The general wisdom with any spiritual path is that you should have a daily practice. It’s how you make your path part of your life. Most things improve if you keep doing them, and what we do a bit of every day is what defines us – far more than any occasional, dramatic things will.
One of the things that has happened for me with the Druidry is that I’ve embedded it in my life to a degree where I can’t always see it. I live my path. I live it in the everyday green choices I make, in my relationship with my landscape, in how I deploy language, in my relationships with people… It colours everything I do, but at the same time there’s not much I can easily point at and say ‘this is my Druidry’. I’ve had patches of wondering where my Druidry had got to and whether I had slipped out of it. It’s an odd state to be in.
One of the most direct benefits of having a regular spiritual practice is that you get to feel like a spiritual person with a regular practice. The more you embed your beliefs in your life, the less visible they become and in some ways that’s a good thing, but it can also take something away. If your work really is your prayer, if you take a meditative mindset into everything, if there is no hard line any more between what is sacred and what isn’t… you may lose that sense of your own spirituality. 100% Pagan may make it impossible to see the wood for the trees.
In the last few months, I’ve taken up Tai Chi – in no small part because I wanted to add something to my life that I can do every day. Being a specific physical practice, I can’t embed it in my life by any other means. I have to do Tai Chi to do Tai Chi. I spend time moving and standing most days, and I like how this has changed things for me. It’s a good physical discipline and I’m benefiting from that – which is also a way of honouring nature in my body, so, more stealth Druidry! I’ve a long standing interest in Taoism and the Tao Te Ching so this is a body meditation that connects with it. Tai Chi also functions as a martial art, but I’m not especially exploring that side at the moment. I’m studying balance and how I load my joints, slowing myself and seeking a soft, flowing motion.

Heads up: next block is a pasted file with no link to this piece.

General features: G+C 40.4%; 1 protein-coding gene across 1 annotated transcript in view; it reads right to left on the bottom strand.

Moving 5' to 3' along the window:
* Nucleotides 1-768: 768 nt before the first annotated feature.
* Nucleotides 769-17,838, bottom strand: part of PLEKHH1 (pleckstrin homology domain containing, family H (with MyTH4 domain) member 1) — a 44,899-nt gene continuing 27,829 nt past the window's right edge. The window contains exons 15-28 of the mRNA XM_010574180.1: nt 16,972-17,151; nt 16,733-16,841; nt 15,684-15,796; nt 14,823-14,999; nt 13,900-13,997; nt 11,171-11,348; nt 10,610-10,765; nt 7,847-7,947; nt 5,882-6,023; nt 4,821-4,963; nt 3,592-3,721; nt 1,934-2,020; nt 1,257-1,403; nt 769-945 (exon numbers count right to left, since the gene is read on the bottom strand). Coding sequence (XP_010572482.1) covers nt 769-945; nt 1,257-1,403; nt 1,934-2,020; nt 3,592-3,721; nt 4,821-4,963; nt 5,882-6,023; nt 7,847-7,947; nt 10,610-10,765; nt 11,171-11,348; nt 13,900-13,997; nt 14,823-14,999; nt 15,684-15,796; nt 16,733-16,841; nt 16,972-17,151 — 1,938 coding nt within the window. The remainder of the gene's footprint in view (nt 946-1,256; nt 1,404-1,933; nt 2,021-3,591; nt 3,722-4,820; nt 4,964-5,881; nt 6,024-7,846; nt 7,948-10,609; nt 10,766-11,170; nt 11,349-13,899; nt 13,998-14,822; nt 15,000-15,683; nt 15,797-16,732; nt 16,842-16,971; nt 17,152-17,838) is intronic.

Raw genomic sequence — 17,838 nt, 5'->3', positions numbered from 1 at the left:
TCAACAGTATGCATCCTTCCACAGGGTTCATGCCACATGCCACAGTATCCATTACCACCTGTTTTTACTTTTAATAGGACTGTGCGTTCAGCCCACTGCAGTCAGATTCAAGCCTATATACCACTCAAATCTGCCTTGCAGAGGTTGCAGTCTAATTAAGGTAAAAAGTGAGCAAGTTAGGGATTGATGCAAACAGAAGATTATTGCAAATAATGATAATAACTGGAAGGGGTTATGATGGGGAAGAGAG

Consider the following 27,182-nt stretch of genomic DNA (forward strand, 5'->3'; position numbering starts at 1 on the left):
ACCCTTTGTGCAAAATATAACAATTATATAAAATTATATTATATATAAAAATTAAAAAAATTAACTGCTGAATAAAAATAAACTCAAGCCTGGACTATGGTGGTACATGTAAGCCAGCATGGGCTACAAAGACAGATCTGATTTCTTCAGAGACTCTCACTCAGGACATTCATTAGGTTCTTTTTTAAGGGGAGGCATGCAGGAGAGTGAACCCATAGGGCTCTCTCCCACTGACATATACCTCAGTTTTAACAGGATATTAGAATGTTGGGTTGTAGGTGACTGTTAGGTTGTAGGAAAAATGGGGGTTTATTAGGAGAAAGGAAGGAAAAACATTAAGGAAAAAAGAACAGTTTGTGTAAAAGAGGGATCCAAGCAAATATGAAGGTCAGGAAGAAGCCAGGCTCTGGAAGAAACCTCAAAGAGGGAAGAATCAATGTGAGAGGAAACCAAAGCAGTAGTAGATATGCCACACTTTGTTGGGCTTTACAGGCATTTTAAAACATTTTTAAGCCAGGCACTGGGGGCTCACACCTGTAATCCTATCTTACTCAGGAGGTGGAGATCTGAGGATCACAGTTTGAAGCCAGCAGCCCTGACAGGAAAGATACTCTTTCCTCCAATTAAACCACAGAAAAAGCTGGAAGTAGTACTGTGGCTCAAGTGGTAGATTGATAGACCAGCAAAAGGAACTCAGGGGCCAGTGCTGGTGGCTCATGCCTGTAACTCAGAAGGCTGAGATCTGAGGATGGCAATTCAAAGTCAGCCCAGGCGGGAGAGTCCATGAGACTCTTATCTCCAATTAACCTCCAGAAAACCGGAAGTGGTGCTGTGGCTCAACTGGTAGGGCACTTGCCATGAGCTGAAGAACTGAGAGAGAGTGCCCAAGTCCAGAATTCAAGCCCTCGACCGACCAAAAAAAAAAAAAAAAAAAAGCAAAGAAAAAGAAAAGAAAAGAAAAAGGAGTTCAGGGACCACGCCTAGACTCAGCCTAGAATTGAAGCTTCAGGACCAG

The more successfully you do the work, the less visible it becomes to you – this is the way of it for most aspects of a spiritual path. Most of us find affirmation in the more self-announcing parts of what we do, and this is one of the great benefits of community ritual. One of the good things about doing something physical in this way is that it remains self announcing. You have to practice it and in doing it every day you get to remind yourself that you are indeed the sort of person who does such things.
I’m aware that such an ‘ego-led’ approach to what we do and why might sound wholly unspiritual. But at the same time, I think being in denial about why we may be motivated to take up spiritual things in the first place just leads to a different kind of self importance. A secretive and dishonest kind of self importance that does no good to anyone. Best to be honest about these things. We take up spiritual work because we want to be spiritual people and we want to feel that way about ourselves. When we do it well, what we do becomes less visible to us, and we may well need things that help us feel the same excitement of a novice.